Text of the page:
This sweet, tangy, and spicy caramelized onion relish called “Seeni Sambol” is a beloved Sri Lankan condiment we serve with many dishes. It has the perfect balance of sweet and savory. Slow-cooking the sliced onions in oil makes them soft and jammy in texture. If you like caramelized onion, this my friend is like the 100 times elevated version of it. You definitely need to give this Sri Lankan Seeni sambol recipe a try!
Seeni sambol in Sri Lanka is a staple for road trips because it doesn’t go bad very quickly. So whenever we go on trips my mom makes Seeni sambol and egg sandwiches for us to eat on the way. She also includes them in banana leaf-wrapped rice and curry packs she makes for our lunches. Seeni sambol is very flavorful, it can make any meal taste amazing. Now living in another country, I still carry on this tradition in my family. I have very fond memories that associate with this dish so I’m so excited to share this recipe with you.
Please read below to find out the common questions you might encounter as well as some tips I have for you.
Too much water accumulating in the pan?
Onions are 89% water. So whenever you cook onions it’s going to ooze out a LOT of water. Now, this might be the biggest problem you’ll face when you make Seeni sambol. Especially if you’re going to cook with a lot of onions. There are a few things you can do to avoid this.
- Use a large pan with a lot of surface area at the bottom. A wok or a large saute pan is ideal. So there will be enough area for the onions to cook and also water would evaporate quickly without accumulating.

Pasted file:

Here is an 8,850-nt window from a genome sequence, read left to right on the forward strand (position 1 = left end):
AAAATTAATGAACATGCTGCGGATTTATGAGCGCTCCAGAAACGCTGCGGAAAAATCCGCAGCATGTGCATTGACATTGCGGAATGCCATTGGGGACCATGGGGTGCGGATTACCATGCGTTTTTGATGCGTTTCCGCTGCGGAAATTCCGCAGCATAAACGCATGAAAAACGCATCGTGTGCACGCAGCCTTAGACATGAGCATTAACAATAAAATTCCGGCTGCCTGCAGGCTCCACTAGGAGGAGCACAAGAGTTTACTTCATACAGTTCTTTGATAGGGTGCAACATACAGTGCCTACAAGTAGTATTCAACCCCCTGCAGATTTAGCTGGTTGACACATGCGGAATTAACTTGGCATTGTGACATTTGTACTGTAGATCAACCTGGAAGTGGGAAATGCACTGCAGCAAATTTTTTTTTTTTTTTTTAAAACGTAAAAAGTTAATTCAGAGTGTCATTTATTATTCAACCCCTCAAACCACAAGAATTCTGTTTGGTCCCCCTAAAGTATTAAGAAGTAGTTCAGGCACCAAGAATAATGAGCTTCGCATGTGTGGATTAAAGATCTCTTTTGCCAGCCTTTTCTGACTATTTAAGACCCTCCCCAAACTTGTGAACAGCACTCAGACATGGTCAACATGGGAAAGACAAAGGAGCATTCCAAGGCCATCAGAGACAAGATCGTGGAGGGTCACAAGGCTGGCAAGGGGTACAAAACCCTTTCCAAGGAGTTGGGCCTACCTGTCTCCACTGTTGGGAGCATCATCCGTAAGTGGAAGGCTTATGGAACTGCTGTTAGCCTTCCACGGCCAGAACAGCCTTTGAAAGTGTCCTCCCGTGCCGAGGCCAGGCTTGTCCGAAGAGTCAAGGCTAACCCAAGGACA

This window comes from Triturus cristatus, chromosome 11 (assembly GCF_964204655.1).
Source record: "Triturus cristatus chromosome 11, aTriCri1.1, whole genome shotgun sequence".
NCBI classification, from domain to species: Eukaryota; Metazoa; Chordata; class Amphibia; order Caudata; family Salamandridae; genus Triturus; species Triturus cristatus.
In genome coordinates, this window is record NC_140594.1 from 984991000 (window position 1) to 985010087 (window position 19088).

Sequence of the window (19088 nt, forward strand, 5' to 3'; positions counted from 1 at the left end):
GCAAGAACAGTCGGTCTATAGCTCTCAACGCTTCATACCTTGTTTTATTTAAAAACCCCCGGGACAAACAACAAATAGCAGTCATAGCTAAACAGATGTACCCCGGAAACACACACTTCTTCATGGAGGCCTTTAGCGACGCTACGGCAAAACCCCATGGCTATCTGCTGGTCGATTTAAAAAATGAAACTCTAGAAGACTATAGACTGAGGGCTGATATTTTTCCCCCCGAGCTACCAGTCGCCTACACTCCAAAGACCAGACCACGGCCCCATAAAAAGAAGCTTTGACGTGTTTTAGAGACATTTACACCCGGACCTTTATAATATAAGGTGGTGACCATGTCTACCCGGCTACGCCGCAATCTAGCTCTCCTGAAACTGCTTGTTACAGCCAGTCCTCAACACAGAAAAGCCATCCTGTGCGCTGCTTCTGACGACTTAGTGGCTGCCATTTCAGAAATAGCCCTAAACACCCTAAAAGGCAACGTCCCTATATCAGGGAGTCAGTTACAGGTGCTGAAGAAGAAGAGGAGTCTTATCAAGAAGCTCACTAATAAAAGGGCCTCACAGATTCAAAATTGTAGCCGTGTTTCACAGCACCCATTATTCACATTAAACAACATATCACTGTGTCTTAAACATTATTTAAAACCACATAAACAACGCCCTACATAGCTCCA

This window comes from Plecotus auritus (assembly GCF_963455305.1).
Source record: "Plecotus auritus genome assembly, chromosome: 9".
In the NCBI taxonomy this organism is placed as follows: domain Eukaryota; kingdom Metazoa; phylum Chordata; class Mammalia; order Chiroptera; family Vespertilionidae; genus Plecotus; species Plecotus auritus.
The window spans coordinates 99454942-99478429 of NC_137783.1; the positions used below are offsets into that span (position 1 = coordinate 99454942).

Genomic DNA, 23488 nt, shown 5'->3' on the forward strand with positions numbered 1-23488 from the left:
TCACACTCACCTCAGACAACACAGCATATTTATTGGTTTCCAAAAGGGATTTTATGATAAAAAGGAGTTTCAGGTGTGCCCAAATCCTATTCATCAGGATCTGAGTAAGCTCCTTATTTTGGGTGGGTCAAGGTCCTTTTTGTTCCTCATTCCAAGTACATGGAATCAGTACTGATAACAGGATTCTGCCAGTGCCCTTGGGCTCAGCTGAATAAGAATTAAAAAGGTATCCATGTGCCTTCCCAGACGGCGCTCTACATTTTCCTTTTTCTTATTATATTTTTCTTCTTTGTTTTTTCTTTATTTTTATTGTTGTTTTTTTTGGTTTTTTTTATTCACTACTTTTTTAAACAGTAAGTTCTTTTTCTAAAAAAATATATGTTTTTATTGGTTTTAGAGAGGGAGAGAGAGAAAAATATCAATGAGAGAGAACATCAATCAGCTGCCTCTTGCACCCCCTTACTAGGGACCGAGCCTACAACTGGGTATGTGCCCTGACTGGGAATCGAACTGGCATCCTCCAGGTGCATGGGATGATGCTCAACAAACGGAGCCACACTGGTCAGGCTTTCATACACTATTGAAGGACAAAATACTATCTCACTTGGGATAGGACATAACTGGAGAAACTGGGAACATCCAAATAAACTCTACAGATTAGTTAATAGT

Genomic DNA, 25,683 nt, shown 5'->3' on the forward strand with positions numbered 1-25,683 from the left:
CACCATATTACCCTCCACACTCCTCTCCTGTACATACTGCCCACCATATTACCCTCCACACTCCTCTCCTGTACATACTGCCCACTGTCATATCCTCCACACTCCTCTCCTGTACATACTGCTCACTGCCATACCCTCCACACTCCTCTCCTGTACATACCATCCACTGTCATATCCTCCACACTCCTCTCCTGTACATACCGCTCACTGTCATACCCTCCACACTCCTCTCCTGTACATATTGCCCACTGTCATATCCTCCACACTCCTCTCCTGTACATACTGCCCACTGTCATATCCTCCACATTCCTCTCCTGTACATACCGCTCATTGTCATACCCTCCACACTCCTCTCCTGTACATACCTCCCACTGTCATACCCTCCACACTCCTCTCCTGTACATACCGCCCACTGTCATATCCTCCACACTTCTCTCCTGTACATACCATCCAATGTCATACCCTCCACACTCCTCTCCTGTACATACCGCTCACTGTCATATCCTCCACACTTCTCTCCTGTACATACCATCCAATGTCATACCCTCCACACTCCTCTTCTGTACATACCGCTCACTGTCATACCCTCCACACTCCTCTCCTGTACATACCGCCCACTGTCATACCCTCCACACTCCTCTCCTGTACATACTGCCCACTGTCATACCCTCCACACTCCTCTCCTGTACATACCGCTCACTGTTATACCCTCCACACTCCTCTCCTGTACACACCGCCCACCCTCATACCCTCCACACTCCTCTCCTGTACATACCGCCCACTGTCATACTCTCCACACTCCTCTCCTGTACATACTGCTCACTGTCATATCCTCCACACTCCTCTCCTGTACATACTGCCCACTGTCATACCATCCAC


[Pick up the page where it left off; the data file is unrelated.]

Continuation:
- Add salt when the onions are halfway cooked. Salt draws out water from the onions through osmosis. This isn’t a problem if you’re cooking an onion or two. But when you’re cooking with a lot of onions like in this Seeni Sambol recipe, you’d see a lot of water coming out when you add salt to it. What I usually do is, cook onions first without salt. So it loses a lot of moisture by evaporation. Then I add salt when they are halfway cooked. It makes the onions sweat and lose more moisture. But it wouldn’t make them too moist because it is already cooked.
- If you still see a lot of water in the pan, crank up the heat and continuously saute onions until the pan dries out. But make sure to reduce the heat afterward. Seeni sambol should be cooked at low heat to get its jammy texture.
Too sour? Too sweet?
Finding the right balance between sour and sweet brings out the best in this Sri Lankan Seeni Sambol. You get the sourness from tamarind extract. The sweetness comes from the onions as well as the sugar you add later in the recipe. Sourness can be reduced by sweetness and vice versa. So if the dish tastes too sour to your taste then add a bit of sugar. If the dish is too sweet then add a little bit of tamarind extract and cook for a few minutes. I always add sugar at the latter part of the cooking so it’s easier for me to get the right balance.
Spice it up!
Spices such as cinnamon, and cardamom add so much flavor and aroma to Seeni Sambol. I highly recommend adding whole spices as they are more potent than grounded spices. Make sure to remove the whole spices before you serve. It’s not very pleasant when you bite into a cardamom pod while you eat.
Directly Add spices and aromatics to the cooking oil first. It helps them to release and dissolve their essential oils. Which makes the dish more aromatic and flavorful all throughout.